From Paula Walsey's "The Syllabus Becomes a Repository of Legalese," in The Chronicle of Higher Education (March 14, 2008):
"[T]he syllabus gets longer and longer each time students think up something new that you wouldn't necessarily want them doing," says Susan R. Boettcher, an assistant professor of history at the University of Texas at Austin.I'm both impressed and horrified by the nerve of the student who challenged Professor Boettcher's decision. As I point out when I teach the Inferno, plagiarists would likely end up in the tenth bolgia of the eight circle of Dante's hell, reserved for falsifiers (alchemists, counterfeiters, perjurers, impersonators), those who tamper with the integrity of things, words, and persons.
More than a third of her nine-page syllabus for a course on the Reformation is taken up by explanations of her policies on attendance, laptop usage, and how to round grades, and her availability to write letters of recommendation.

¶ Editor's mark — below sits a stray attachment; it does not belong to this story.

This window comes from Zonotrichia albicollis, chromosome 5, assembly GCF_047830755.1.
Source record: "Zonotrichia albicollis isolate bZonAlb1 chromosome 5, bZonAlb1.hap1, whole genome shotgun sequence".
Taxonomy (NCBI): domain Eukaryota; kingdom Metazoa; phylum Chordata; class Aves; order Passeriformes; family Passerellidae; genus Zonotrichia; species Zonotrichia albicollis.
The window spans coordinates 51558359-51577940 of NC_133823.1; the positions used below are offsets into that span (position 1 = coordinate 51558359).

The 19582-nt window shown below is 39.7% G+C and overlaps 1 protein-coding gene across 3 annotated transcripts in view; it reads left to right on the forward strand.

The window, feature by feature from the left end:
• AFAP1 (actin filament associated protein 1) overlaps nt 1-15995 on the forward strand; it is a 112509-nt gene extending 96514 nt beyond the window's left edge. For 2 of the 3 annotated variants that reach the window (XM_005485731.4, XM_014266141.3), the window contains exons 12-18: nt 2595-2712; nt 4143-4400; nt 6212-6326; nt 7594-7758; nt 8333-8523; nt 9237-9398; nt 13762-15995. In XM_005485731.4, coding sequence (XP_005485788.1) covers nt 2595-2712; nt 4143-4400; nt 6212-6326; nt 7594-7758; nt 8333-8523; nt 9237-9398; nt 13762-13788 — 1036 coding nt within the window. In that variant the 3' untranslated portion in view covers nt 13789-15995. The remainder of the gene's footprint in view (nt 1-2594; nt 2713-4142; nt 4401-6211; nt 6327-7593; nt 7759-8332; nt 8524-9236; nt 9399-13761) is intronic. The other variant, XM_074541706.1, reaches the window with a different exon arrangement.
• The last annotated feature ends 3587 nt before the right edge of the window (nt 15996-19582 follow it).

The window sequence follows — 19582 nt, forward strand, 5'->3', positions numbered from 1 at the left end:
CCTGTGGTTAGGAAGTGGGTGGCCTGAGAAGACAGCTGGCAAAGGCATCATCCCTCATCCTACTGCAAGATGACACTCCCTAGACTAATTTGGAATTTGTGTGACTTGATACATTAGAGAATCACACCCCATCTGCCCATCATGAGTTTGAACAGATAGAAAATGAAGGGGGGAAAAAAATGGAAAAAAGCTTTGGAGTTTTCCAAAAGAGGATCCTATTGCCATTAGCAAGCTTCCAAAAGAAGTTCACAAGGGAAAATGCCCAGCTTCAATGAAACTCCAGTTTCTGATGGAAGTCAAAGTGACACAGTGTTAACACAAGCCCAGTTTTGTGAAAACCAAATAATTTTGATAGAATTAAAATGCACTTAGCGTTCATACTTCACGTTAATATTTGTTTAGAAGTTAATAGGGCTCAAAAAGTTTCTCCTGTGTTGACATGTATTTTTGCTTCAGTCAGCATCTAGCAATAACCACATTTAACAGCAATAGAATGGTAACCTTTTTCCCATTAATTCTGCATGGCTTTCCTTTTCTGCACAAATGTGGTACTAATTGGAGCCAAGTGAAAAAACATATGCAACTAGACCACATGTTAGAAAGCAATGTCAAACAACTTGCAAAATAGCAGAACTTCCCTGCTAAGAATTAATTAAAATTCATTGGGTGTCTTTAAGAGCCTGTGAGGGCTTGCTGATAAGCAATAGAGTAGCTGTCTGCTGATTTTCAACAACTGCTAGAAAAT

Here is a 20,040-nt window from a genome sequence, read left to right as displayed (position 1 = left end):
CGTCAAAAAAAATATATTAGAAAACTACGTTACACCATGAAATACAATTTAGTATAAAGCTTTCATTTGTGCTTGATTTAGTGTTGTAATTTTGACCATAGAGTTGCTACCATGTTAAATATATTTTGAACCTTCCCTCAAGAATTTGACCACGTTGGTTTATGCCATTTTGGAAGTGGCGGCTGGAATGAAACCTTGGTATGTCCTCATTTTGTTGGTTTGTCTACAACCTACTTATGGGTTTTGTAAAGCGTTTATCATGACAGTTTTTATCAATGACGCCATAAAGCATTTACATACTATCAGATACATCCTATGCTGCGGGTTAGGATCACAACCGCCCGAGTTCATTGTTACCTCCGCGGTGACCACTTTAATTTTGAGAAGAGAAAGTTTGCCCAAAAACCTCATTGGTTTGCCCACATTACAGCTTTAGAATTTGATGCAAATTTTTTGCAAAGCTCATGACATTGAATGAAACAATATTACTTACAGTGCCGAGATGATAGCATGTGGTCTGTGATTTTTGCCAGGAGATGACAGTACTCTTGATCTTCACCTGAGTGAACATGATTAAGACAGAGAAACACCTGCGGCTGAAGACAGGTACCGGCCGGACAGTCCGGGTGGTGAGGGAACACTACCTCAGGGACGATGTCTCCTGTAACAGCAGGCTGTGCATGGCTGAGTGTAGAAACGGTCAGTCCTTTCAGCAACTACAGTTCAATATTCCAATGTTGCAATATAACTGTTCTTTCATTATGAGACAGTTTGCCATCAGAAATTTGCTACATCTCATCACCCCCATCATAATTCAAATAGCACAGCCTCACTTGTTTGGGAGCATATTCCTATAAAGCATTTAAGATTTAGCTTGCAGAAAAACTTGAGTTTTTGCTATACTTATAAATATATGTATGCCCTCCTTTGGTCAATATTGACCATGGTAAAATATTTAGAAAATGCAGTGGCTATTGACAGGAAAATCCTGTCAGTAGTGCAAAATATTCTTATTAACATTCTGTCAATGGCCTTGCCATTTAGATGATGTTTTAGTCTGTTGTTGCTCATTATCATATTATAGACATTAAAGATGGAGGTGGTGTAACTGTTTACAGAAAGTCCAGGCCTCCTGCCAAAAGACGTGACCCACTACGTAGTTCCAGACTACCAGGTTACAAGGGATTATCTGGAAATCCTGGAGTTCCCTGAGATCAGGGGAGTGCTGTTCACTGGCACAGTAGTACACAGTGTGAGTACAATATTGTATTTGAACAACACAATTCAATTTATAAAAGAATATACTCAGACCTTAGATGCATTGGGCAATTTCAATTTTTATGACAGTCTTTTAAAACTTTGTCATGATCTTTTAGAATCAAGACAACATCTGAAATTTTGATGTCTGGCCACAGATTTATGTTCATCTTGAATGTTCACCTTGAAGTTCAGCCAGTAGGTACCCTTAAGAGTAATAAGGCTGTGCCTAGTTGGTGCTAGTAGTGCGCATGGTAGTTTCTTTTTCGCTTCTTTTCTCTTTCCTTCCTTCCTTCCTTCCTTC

Her detailed policy on scholastic dishonesty includes a clause stating that "the rules of academic honesty also apply to extra credit." It was an addition that she made after a judicial board overturned her recommendation that a student fail her course for plagiarizing an extra-credit paper. Her syllabus had not explicitly stated that students could fail for cheating on extra-credit projects.
No link: most items in the Chronicle are available only to subscribers. But here's Wikipedia's article on creeping featurism.